Had it not been for the glad tidings of knowledge that this was a kind of (divine) training and teaching, I would have either swelled with vainglory when I was self-controlled and striving, or despaired when I was undisciplined and idle.
Yet always my hope in His benevolence balanced my fear of Him.
In fact, my hope outstripped my fear on the strength of its evidences. For I saw how He raised me up as a child, as my father died when I was too young to understand, and my mother never turned to me. Hence, He is the One who concentrated in my nature the love of knowledge.
Then He continued to cause me to come upon one important learning experience after another, conveying me to those who would convey me to that which was correct, until He set firm my affairs.
And how many a time has an enemy sought me out for harm and He barred him from me! So when I see how He has given me victory, how He has looked after me, how he has defended me and vouchsafed me my needs, my hope in the promise of the future grows ever stronger based on what I have seen in the past.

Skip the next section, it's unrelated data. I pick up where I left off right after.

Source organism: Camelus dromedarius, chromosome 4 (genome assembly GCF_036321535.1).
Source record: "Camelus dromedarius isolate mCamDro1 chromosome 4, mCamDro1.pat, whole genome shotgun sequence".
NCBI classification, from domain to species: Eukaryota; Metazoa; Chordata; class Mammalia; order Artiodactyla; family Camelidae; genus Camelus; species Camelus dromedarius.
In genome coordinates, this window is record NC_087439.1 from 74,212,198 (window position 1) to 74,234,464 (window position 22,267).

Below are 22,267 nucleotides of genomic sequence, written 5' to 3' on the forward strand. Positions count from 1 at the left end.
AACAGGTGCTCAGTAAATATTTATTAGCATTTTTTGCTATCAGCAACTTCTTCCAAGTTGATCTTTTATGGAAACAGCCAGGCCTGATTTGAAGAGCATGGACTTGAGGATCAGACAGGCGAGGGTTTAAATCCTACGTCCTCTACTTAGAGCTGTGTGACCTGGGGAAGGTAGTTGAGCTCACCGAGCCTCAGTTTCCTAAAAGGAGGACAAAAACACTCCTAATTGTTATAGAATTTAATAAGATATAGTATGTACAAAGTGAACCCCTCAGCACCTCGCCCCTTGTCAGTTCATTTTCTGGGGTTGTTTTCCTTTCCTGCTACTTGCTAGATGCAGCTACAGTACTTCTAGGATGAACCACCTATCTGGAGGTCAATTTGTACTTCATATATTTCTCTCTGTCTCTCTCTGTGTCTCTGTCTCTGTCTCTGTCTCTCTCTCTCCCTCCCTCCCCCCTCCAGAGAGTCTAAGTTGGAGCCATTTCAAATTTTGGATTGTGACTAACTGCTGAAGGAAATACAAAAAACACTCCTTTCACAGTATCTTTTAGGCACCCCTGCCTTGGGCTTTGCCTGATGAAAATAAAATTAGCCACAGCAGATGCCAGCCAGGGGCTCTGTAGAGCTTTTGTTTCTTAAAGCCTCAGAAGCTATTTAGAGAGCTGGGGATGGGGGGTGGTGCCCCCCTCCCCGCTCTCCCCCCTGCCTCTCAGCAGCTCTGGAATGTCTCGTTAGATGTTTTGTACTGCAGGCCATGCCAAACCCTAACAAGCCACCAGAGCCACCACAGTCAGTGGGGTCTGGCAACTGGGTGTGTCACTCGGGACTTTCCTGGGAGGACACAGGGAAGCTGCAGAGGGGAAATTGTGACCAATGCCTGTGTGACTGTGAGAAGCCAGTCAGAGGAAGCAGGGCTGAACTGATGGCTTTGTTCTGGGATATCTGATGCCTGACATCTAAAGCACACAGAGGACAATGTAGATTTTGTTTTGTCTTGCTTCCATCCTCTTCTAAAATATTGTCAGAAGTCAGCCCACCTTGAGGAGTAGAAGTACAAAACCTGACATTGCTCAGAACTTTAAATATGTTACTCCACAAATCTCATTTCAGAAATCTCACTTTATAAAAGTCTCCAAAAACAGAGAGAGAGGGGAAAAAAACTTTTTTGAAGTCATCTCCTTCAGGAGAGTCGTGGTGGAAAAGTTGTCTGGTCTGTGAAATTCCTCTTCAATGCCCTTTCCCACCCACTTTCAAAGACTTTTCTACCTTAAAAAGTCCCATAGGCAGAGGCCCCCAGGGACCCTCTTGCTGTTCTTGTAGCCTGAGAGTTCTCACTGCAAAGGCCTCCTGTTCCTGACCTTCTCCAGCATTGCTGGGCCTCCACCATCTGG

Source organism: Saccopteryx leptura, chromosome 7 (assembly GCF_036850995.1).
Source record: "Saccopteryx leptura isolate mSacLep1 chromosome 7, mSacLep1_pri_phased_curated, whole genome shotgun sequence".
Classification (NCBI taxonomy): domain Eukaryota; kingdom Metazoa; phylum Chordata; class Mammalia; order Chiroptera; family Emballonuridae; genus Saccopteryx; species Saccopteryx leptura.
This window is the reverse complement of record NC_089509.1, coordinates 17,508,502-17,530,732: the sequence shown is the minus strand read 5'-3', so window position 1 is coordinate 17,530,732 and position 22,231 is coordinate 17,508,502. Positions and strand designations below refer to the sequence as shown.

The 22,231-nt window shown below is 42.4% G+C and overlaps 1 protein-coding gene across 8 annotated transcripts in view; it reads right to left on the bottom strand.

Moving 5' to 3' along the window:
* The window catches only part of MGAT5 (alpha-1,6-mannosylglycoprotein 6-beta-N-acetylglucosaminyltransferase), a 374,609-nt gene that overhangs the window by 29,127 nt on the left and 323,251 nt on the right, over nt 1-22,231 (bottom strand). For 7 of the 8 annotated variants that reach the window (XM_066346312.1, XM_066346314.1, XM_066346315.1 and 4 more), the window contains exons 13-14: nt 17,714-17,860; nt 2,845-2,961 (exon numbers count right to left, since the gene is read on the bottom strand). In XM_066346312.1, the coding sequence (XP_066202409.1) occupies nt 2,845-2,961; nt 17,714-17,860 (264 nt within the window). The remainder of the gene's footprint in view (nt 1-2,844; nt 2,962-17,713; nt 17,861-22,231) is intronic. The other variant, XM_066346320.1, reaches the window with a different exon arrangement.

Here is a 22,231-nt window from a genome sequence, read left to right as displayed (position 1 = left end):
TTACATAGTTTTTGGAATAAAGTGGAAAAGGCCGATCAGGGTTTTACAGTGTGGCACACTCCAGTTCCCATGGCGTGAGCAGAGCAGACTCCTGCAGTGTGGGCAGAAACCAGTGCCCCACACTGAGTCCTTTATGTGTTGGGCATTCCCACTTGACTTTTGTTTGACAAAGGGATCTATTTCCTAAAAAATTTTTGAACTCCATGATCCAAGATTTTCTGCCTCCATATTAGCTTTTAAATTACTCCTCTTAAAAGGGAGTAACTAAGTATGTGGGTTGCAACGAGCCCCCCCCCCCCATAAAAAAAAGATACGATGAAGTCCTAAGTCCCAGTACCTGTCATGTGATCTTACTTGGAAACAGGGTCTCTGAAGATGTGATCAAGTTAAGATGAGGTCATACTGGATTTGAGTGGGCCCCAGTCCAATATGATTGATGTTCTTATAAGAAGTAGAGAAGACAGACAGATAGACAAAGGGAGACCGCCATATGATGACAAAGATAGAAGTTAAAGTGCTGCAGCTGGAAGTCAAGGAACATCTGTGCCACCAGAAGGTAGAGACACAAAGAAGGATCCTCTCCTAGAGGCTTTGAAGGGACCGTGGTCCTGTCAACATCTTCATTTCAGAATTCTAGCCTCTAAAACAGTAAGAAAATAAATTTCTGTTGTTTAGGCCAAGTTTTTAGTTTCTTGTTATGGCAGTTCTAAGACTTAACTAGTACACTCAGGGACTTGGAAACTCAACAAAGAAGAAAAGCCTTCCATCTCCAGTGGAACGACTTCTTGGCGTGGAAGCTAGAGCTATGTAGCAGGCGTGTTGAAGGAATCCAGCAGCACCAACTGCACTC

I say in truth that two hundred thousand souls have repented at my hand in our thikr sessions, in our chanted remembrances of God.
And how many arrogant eyes have flowed with tears at my admonitions that never flowed before! So it is only right, I say, that one who has born witness to all these blessings in his life should hope for their completion….